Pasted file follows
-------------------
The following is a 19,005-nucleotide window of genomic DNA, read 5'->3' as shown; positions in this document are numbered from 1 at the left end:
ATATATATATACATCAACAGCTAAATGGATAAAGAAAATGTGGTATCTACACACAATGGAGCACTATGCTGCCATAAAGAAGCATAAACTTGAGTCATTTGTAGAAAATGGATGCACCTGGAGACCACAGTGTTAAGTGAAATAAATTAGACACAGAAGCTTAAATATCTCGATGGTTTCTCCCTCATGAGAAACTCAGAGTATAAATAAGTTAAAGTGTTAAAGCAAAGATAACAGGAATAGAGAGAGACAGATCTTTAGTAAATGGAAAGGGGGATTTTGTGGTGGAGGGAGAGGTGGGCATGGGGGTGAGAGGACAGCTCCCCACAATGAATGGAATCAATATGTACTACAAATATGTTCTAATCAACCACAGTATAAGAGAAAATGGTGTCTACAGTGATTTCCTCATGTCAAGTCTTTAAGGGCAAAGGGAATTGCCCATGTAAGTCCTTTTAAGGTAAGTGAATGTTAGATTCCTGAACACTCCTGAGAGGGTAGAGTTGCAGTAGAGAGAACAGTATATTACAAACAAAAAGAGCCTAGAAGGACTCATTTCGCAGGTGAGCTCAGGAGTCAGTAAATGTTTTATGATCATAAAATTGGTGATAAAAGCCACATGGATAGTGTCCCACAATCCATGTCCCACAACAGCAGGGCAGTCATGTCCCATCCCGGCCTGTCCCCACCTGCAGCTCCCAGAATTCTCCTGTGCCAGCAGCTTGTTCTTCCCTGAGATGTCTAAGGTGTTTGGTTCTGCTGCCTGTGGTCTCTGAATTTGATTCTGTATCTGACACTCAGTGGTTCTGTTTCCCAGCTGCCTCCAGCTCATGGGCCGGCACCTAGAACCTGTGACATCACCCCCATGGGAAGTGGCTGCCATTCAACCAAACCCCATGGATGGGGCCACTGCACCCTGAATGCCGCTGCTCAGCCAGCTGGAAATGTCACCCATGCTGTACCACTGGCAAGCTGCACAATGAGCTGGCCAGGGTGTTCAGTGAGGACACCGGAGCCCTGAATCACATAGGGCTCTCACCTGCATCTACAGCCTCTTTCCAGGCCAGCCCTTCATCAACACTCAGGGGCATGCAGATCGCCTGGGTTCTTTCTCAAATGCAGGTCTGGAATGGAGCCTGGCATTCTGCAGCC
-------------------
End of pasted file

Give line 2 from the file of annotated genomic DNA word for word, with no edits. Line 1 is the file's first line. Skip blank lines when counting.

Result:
ATATATATATACATCAACAGCTAAATGGATAAAGAAAATGTGGTATCTACACACAATGGAGCACTATGCTGCCATAAAGAAGCATAAACTTGAGTCATTTGTAGAAAATGGATGCACCTGGAGACCACAGTGTTAAGTGAAATAAATTAGACACAGAAGCTTAAATATCTCGATGGTTTCTCCCTCATGAGAAACTCAGAGTATAAATAAGTTAAAGTGTTAAAGCAAAGATAACAGGAATAGAGAGAGACAGATCTTTAGTAAATGGAAAGGGGGATTTTGTGGTGGAGGGAGAGGTGGGCATGGGGGTGAGAGGACAGCTCCCCACAATGAATGGAATCAATATGTACTACAAATATGTTCTAATCAACCACAGTATAAGAGAAAATGGTGTCTACAGTGATTTCCTCATGTCAAGTCTTTAAGGGCAAAGGGAATTGCCCATGTAAGTCCTTTTAAGGTAAGTGAATGTTAGATTCCTGAACACTCCTGAGAGGGTAGAGTTGCAGTAGAGAGAACAGTATATTACAAACAAAAAGAGCCTAGAAGGACTCATTTCGCAGGTGAGCTCAGGAGTCAGTAAATGTTTTATGATCATAAAATTGGTGATAAAAGCCACATGGATAGTGTCCCACAATCCATGTCCCACAACAGCAGGGCAGTCATGTCCCATCCCGGCCTGTCCCCACCTGCAGCTCCCAGAATTCTCCTGTGCCAGCAGCTTGTTCTTCCCTGAGATGTCTAAGGTGTTTGGTTCTGCTGCCTGTGGTCTCTGAATTTGATTCTGTATCTGACACTCAGTGGTTCTGTTTCCCAGCTGCCTCCAGCTCATGGGCCGGCACCTAGAACCTGTGACATCACCCCCATGGGAAGTGGCTGCCATTCAACCAAACCCCATGGATGGGGCCACTGCACCCTGAATGCCGCTGCTCAGCCAGCTGGAAATGTCACCCATGCTGTACCACTGGCAAGCTGCACAATGAGCTGGCCAGGGTGTTCAGTGAGGACACCGGAGCCCTGAATCACATAGGGCTCTCACCTGCATCTACAGCCTCTTTCCAGGCCAGCCCTTCATCAACACTCAGGGGCATGCAGATCGCCTGGGTTCTTTCTCAAATGCAGGTCTGGAATGGAGCCTGGCATTCTGCAGCC